By Meagan Dorsch
Saving money for future emergencies can be difficult. Research shows that 25 percent of Americans have no savings. One way people can save is to commit part of their federal tax refund to a savings account or U.S. savings bond. Many taxpayers, however, are unaware of these options.
In this edition of The Buzz at State Legislatures Qiana Flores of the NCSL Working Families Partnership talks about split refunds and the purchase of US Savings bonds at tax time as low-cost policies to encourage savings. The option to deposit federal tax refunds directly into as many as three different accounts was introduced by the Internal Revenue Service (IRS) in tax season 2007. In 2010, the IRS allowed taxpayers to buy inflation-protected U.S. savings bonds with their federal tax refunds.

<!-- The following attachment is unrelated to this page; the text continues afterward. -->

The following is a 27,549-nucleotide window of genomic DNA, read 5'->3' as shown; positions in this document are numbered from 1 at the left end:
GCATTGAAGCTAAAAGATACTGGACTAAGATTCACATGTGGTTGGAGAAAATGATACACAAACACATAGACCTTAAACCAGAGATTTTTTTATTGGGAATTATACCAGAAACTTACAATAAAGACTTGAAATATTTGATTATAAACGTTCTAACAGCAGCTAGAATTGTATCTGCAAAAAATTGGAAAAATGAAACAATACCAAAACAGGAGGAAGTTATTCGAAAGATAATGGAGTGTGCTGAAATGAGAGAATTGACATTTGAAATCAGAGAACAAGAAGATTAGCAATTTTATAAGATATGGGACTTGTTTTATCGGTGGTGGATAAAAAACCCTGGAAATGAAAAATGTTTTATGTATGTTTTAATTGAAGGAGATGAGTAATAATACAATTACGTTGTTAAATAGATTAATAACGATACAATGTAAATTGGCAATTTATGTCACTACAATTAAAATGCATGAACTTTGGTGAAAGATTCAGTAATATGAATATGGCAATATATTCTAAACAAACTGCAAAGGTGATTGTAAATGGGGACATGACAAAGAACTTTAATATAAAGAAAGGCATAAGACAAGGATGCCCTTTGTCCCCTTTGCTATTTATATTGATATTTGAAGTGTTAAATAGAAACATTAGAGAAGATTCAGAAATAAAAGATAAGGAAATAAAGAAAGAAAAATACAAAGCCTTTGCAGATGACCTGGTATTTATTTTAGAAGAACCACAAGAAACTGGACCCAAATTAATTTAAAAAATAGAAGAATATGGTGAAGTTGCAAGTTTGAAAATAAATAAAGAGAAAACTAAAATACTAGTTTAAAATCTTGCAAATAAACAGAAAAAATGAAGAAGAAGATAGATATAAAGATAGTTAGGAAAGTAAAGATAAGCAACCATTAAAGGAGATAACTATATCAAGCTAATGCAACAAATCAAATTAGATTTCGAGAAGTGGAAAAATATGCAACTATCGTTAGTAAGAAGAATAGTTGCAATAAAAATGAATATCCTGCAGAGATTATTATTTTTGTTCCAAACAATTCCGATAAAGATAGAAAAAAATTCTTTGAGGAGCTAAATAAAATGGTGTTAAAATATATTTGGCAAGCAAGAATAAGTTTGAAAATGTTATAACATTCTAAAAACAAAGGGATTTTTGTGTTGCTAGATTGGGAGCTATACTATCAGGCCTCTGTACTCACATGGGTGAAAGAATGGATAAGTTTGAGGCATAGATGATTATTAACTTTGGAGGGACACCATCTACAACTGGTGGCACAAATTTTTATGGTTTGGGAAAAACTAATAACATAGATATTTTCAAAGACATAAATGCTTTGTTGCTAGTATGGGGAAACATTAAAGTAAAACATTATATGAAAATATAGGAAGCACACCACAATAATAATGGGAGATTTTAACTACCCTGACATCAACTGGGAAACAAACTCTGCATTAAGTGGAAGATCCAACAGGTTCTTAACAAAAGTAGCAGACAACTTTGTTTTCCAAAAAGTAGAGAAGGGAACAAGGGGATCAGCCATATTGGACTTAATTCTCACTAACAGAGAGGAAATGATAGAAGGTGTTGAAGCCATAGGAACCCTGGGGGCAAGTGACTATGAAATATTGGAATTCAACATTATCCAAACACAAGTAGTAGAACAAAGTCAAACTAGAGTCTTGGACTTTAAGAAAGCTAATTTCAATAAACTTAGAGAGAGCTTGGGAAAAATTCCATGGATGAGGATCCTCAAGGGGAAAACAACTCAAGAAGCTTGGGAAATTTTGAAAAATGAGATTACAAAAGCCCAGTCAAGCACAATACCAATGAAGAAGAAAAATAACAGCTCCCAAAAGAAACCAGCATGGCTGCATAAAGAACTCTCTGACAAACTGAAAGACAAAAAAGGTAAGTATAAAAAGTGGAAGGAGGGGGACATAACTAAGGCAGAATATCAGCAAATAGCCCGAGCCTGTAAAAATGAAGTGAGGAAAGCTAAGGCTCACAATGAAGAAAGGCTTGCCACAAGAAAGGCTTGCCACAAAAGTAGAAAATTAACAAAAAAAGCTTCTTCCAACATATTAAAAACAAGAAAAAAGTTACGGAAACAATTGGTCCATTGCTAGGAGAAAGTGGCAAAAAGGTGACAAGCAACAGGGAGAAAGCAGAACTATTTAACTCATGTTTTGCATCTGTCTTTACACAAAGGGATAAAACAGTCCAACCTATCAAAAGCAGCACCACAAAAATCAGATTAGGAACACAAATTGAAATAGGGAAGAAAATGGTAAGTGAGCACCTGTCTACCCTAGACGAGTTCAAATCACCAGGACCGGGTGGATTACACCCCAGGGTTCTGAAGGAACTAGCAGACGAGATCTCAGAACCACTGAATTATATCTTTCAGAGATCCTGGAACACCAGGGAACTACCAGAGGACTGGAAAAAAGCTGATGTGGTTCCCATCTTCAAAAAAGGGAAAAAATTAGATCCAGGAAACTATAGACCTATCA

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When these policies were piloted by the Doorways to Dreams Fund results showed that people, including those who were not in the habit of setting money aside, chose to save. Qiana talks about the three states that have enacted legislation allowing state tax refunds to be directly deposited into several accounts, as well and provides resources for how legislators can get the word out about the federal split refund and U.S. savings bond option.
This podcast is made possible by the support from the Charles Stuart Mott Foundation.